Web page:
c is not a registered protocol

RESOLVED INVALID

Status

()

Core
Document Navigation
--
trivial
RESOLVED INVALID
15 years ago
a year ago

People

(Reporter: padraig dineen, Unassigned)

Tracking

Trunk
x86
Windows 2000
Points:
---

Firefox Tracking Flags

(Not tracked)

Details

(Reporter)

Description

15 years ago
User-Agent:       Mozilla/5.0 (Windows; U; Windows NT 5.0; en-US; rv:1.5) Gecko/20030916
Build Identifier: Mozilla/5.0 (Windows; U; Windows NT 5.0; en-US; rv:1.5) Gecko/20030916

"c is not a registered protocol" error occurs when I click on: 
<a target="_blank" href="C:\Program Files\Microsoft Visual Studio .NET
2003\SDK\v1.1\QuickStart\winforms\Samples\GDIPlus\Pens\CS">Run Sample</a>

when I right click and open a new tab/windows it works


Reproducible: Always

Steps to Reproduce:
1. Microsoft .NET Framework SDK v1.1 
2. Samples and QuickStart Tutorials 
3. windows forms 
4. working with graphics 
5. run sample.

Actual Results:  
a new window opens with the popup message "c is not a registered protocol"

Expected Results:  
open a new window and display the directory contents

Comment 1

15 years ago
This is simply bad html ... with a twist. An url embedded into an html document
needs to have a protocol attached to it. href="C:\Program Files\Microsoft Visual
Studio .NET2003\SDK\v1.1\QuickStart\winforms\Samples\GDIPlus\Pens\CS" has none
(bad html!!!!), but trying to do only limited urifixup in links in html
documents mozilla thinks "c" (everything before the colon) is the protocol.
Hence the box "c is not a registered protocol". Also using \ instead of / as
path separator violates several RFCs (2396 for example)... as I said ... really
bad html.

Why does it work with a new window? Because a new window opens a new docshell
and that sparks a much more complete urifixup (because usually the docshell
deals with userinput from the urlbar). That urifixup can detect (on windows) a
local *filepath* and convert it into a *fileurl* which is why the code now works.

Why don't we use this urifixup also in html documents? Because we expect more
from someone creating a html document them simply fall with his head on the
keyboard and create random strings of characters (which frankly is what is your
example code).

The error in mozilla is that when opening a link in a new window it sparks the
more complete urifixup. It shouldn't, it should just give you the same message
as before: "c is not a registered protocol".
Assignee: general → adamlock
Status: UNCONFIRMED → NEW
Component: Browser-General → Embedding: Docshell
Ever confirmed: true
QA Contact: general → adamlock

Comment 2

15 years ago
The problem also appears when double-clicking on a .xul file in windows.
However changing the "open" file association in the windows explorer solves this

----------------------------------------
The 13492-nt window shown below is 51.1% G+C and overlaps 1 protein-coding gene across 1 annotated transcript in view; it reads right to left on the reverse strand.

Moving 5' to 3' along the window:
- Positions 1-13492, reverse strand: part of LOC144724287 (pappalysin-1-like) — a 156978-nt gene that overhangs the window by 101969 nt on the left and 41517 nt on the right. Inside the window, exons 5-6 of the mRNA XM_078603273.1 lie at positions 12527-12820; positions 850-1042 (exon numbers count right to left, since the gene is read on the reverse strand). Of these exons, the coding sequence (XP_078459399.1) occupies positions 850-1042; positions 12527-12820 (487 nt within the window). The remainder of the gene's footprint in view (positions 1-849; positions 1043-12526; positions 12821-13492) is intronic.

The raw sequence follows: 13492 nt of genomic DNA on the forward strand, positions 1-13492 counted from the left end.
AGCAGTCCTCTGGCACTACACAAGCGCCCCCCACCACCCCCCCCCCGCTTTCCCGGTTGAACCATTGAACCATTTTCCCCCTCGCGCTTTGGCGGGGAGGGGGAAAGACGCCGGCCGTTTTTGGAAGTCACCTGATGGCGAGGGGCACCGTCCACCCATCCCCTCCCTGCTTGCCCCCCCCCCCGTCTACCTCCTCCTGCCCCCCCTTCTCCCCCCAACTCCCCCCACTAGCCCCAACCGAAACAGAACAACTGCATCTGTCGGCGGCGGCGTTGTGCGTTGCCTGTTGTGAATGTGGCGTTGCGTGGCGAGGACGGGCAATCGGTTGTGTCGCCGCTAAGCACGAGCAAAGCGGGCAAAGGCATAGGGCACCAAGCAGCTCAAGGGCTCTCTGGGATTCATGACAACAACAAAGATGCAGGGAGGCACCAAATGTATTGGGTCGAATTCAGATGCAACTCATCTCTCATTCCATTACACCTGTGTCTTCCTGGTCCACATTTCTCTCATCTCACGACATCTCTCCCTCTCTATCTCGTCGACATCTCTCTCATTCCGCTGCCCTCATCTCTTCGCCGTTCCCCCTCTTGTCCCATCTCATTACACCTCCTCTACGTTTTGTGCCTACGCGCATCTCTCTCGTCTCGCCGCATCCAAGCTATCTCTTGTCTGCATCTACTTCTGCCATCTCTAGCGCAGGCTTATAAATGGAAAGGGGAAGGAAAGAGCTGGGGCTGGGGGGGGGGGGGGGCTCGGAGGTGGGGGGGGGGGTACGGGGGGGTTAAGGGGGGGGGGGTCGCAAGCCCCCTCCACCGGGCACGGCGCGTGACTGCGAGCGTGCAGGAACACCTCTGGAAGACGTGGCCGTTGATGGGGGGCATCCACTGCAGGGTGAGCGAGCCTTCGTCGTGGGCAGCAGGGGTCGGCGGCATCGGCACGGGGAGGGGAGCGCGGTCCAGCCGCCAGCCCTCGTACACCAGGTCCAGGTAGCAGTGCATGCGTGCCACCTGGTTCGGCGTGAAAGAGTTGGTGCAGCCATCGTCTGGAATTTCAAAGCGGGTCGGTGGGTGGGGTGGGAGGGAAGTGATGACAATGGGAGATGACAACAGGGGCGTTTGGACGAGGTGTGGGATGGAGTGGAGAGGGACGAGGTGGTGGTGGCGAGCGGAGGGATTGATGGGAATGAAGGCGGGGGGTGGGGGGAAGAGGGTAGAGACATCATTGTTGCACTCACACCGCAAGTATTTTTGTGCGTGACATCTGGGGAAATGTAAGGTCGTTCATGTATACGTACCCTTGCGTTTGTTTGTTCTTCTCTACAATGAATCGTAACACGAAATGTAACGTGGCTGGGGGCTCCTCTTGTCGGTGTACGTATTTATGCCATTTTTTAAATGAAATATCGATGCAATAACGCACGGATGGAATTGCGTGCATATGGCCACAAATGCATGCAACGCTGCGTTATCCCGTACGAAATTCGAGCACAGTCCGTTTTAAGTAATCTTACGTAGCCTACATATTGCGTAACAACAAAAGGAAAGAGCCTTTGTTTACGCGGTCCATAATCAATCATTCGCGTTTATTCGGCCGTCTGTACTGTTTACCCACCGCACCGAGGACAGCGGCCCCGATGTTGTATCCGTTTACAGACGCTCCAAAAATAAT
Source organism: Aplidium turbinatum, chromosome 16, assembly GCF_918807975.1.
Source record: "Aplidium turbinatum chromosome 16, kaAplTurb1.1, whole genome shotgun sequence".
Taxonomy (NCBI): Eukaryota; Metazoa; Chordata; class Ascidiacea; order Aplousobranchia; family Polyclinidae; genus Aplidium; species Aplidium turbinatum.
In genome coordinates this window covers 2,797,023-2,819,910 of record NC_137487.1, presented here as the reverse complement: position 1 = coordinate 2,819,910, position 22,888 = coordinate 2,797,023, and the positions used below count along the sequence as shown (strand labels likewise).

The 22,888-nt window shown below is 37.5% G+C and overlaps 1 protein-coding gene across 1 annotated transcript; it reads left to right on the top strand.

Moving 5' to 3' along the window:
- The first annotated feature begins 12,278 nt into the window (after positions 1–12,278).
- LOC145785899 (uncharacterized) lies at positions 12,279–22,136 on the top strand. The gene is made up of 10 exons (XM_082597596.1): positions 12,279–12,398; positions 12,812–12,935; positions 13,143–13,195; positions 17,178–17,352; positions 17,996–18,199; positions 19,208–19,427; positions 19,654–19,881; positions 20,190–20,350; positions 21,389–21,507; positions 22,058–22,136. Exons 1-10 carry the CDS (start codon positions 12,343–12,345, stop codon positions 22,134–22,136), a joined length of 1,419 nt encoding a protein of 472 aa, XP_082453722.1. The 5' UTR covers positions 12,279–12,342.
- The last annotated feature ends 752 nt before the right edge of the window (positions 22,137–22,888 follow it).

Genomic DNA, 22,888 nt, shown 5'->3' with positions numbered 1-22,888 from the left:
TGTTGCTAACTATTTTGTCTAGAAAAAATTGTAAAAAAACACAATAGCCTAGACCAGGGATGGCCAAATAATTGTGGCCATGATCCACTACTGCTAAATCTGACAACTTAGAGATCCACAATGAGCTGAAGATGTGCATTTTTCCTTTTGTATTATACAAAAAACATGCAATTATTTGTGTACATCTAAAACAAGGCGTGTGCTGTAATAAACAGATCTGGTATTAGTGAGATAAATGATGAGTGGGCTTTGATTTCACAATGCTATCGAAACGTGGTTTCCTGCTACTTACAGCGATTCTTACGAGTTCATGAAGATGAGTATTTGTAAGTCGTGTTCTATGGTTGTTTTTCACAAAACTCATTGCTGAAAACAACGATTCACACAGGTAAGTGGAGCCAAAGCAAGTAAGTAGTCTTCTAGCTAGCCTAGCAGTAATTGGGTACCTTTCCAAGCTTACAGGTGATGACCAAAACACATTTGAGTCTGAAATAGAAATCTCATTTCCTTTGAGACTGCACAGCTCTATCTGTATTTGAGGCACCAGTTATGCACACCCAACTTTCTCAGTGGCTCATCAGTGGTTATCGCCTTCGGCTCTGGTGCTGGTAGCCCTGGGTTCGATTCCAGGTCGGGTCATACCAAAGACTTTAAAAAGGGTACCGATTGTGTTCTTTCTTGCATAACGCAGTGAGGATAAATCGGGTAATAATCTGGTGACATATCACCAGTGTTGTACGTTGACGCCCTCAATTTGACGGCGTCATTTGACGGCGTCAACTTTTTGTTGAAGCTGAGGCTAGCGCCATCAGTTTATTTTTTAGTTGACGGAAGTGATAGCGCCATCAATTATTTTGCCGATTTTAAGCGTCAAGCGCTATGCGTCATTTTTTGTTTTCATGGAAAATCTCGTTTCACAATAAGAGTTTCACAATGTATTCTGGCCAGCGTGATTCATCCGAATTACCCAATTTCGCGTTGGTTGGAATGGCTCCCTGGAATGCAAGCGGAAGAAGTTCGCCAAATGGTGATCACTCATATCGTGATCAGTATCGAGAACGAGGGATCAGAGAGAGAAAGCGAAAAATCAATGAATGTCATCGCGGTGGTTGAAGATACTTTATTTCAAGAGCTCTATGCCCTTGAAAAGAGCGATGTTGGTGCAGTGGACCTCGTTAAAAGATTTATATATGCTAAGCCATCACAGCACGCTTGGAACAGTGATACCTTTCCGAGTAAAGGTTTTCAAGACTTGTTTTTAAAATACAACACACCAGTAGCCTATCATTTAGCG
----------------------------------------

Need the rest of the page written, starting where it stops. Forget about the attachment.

problem:

change this:
[installation path]\MOZILLA.EXE -chrome "%1"

to this:
[installation path]\MOZILLA.EXE -chrome "file://%1"

where [installation path] is of course the actual path mozilla is installed in
like 'C:\PROGRAMS\MOZILLA.ORG\MOZILLA\'

and you are set.

I think this is an error either in the file handling or in the mozilla installer.

Comment 3

15 years ago
(In reply to comment #2)
> The problem also appears when double-clicking on a .xul file in windows.
> However changing the "open" file association in the windows explorer solves this
> ...
> [installation path]\MOZILLA.EXE -chrome "file://%1"

That is Bug 238830. Correct is ... -chrome "file:///%1".

Comment 4

14 years ago
*** Bug 273937 has been marked as a duplicate of this bug. ***

Comment 5

13 years ago
I see this bug when using WindRiver's Tornado Online Manuals -- it's a standard
Windows help file (hierarchy of purple book icons) but when you click a topic it
attempts to load a webpage stored on the local computer.  Current workaround is
to set IE as default browser :(

Comment 6

13 years ago
(In reply to comment #1)

By this logic, you should throw out Quirks Mode entirely because the only reason
to have Quirks Mode is to work around people writing incorrect or sloppy HTML. 
After all, we expect people writing HTML documents to write real HTML code and
not just bang their head on the keyboard... right?

Comment 7

13 years ago
(In reply to comment #6)
> (In reply to comment #1)
> 
> By this logic, you should throw out Quirks Mode entirely because the only reason
> to have Quirks Mode is to work around people writing incorrect or sloppy HTML. 
> After all, we expect people writing HTML documents to write real HTML code and
> not just bang their head on the keyboard... right?

No, but there is a certain limit to quirkiness that can be tolerated. In my
opinion this breaks it. Also there is no quirks mode for URLs just for HTML. We
just have a little bit of url-fixup at our disposal not a quirks mode.
Assignee: adamlock → nobody
QA Contact: adamlock → docshell

Updated

a year ago
Status: NEW → RESOLVED
Last Resolved: a year ago
Resolution: --- → INVALID
You need to log in before you can comment on or make changes to this bug.